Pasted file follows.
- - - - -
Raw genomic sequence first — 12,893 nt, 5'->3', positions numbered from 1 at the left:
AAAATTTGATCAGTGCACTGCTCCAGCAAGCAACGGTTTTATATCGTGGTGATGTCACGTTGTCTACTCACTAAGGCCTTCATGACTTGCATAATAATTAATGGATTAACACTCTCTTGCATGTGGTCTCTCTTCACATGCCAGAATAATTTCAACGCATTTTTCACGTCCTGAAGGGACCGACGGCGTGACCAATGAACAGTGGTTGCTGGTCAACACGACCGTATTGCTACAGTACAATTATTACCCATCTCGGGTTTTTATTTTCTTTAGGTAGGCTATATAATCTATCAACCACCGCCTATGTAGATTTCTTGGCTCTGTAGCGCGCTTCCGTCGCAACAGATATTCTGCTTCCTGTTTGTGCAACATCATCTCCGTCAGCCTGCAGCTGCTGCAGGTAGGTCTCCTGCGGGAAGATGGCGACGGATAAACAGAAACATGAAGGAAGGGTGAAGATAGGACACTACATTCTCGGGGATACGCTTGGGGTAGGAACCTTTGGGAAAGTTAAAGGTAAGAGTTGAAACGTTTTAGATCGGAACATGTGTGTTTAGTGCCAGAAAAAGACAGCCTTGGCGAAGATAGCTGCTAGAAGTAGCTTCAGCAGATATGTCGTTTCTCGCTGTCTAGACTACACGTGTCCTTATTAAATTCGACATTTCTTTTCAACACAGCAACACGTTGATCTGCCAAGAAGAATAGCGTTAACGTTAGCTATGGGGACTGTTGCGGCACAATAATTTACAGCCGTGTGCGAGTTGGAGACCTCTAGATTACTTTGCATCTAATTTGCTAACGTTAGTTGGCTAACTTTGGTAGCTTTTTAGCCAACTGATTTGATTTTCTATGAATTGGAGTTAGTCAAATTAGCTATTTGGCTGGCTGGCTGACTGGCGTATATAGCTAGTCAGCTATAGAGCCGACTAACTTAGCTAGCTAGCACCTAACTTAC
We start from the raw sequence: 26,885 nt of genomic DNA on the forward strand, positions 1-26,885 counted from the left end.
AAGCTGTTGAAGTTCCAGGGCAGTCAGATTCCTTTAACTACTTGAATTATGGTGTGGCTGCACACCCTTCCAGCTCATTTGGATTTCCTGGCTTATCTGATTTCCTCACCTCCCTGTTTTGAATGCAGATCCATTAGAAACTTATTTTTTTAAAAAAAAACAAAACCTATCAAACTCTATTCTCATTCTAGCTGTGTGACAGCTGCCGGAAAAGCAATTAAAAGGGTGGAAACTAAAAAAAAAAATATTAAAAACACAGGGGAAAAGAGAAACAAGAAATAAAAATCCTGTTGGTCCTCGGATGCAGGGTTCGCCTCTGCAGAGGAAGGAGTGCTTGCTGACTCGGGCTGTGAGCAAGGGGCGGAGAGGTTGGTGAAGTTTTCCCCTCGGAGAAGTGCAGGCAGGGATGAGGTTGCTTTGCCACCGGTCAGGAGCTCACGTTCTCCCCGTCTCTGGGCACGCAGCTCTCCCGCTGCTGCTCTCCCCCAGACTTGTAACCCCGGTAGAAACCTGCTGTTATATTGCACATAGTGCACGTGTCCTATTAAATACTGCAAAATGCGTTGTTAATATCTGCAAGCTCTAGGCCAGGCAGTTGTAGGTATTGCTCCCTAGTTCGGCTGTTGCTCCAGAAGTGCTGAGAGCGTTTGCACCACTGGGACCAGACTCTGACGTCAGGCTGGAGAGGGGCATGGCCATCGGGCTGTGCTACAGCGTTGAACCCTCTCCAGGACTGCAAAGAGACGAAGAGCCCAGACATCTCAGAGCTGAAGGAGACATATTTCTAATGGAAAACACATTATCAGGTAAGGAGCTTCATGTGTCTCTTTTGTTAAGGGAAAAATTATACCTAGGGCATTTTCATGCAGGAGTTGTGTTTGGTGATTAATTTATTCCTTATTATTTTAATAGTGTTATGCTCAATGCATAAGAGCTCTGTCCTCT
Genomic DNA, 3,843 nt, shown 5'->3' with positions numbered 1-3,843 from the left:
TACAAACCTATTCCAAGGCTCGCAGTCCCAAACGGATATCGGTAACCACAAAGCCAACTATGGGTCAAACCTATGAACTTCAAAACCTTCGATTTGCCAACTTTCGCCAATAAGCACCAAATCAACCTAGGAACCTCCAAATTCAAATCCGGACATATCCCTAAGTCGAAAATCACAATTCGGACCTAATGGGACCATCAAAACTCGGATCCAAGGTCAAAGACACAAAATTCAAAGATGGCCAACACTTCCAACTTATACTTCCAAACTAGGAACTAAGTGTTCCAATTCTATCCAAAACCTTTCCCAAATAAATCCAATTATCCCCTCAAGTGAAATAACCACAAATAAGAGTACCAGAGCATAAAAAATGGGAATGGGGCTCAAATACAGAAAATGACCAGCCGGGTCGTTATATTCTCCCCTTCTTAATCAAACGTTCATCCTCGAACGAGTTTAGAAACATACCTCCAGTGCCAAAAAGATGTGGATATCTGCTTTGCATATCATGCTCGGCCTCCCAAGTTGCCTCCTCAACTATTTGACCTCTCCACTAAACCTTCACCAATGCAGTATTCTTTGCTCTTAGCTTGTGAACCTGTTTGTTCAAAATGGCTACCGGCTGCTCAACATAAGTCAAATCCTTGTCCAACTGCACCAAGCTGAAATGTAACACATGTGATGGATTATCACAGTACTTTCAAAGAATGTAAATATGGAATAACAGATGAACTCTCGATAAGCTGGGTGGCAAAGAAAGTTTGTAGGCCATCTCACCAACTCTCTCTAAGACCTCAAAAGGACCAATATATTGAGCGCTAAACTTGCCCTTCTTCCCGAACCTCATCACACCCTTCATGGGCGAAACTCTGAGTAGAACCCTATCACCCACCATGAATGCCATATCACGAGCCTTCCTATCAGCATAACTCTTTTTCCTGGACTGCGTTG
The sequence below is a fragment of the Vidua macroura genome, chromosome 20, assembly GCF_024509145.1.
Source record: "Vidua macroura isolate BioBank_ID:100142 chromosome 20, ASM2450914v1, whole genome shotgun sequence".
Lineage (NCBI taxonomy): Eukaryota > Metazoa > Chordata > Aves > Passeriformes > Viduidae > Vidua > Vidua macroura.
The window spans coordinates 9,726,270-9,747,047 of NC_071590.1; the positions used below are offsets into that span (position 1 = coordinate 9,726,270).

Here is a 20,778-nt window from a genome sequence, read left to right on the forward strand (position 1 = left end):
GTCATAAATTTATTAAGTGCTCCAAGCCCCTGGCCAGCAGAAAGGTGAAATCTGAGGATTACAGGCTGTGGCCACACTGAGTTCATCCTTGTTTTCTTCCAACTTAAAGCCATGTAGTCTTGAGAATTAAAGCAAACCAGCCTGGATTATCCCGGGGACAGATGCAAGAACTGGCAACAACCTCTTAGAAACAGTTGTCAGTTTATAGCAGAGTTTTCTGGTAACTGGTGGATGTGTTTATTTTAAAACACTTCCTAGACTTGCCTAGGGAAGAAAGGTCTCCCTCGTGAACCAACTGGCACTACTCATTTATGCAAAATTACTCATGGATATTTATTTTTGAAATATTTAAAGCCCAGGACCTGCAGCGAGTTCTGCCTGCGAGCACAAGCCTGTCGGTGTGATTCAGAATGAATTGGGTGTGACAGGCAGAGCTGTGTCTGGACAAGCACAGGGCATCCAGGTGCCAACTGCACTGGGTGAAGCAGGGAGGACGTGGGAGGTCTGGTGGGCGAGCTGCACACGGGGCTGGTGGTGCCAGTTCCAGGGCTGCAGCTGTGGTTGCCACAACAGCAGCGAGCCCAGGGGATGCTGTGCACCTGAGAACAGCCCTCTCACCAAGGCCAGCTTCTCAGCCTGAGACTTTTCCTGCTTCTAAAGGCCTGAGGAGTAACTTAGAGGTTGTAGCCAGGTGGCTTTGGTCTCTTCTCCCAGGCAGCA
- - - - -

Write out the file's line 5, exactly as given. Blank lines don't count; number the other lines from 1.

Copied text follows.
Genomic DNA, 3,843 nt, shown 5'->3' with positions numbered 1-3,843 from the left: